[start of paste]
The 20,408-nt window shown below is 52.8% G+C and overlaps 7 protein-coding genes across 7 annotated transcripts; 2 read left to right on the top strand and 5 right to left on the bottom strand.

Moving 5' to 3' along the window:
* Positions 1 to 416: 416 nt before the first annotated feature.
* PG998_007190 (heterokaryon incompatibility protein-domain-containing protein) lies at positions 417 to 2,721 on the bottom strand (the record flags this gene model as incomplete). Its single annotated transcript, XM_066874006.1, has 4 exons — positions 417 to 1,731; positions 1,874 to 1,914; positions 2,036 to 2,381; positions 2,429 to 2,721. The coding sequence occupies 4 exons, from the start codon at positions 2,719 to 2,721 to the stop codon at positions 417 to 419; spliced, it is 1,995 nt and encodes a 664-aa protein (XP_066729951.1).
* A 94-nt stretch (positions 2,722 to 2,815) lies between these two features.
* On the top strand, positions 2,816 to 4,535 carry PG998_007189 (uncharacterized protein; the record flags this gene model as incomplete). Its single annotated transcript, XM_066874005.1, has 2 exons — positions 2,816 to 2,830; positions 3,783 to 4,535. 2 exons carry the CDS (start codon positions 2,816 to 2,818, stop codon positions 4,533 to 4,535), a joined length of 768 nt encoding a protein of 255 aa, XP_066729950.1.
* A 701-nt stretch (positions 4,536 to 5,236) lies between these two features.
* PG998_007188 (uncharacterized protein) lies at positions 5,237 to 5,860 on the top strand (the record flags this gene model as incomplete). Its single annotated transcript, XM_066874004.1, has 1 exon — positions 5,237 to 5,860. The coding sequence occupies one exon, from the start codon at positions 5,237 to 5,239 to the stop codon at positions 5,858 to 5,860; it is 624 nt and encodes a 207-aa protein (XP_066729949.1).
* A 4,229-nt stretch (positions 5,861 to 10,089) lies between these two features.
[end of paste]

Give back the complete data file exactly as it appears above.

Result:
The 20,408-nt window shown below is 52.8% G+C and overlaps 7 protein-coding genes across 7 annotated transcripts; 2 read left to right on the top strand and 5 right to left on the bottom strand.

Moving 5' to 3' along the window:
* Positions 1 to 416: 416 nt before the first annotated feature.
* PG998_007190 (heterokaryon incompatibility protein-domain-containing protein) lies at positions 417 to 2,721 on the bottom strand (the record flags this gene model as incomplete). Its single annotated transcript, XM_066874006.1, has 4 exons — positions 417 to 1,731; positions 1,874 to 1,914; positions 2,036 to 2,381; positions 2,429 to 2,721. The coding sequence occupies 4 exons, from the start codon at positions 2,719 to 2,721 to the stop codon at positions 417 to 419; spliced, it is 1,995 nt and encodes a 664-aa protein (XP_066729951.1).
* A 94-nt stretch (positions 2,722 to 2,815) lies between these two features.
* On the top strand, positions 2,816 to 4,535 carry PG998_007189 (uncharacterized protein; the record flags this gene model as incomplete). Its single annotated transcript, XM_066874005.1, has 2 exons — positions 2,816 to 2,830; positions 3,783 to 4,535. 2 exons carry the CDS (start codon positions 2,816 to 2,818, stop codon positions 4,533 to 4,535), a joined length of 768 nt encoding a protein of 255 aa, XP_066729950.1.
* A 701-nt stretch (positions 4,536 to 5,236) lies between these two features.
* PG998_007188 (uncharacterized protein) lies at positions 5,237 to 5,860 on the top strand (the record flags this gene model as incomplete). Its single annotated transcript, XM_066874004.1, has 1 exon — positions 5,237 to 5,860. The coding sequence occupies one exon, from the start codon at positions 5,237 to 5,239 to the stop codon at positions 5,858 to 5,860; it is 624 nt and encodes a 207-aa protein (XP_066729949.1).
* A 4,229-nt stretch (positions 5,861 to 10,089) lies between these two features.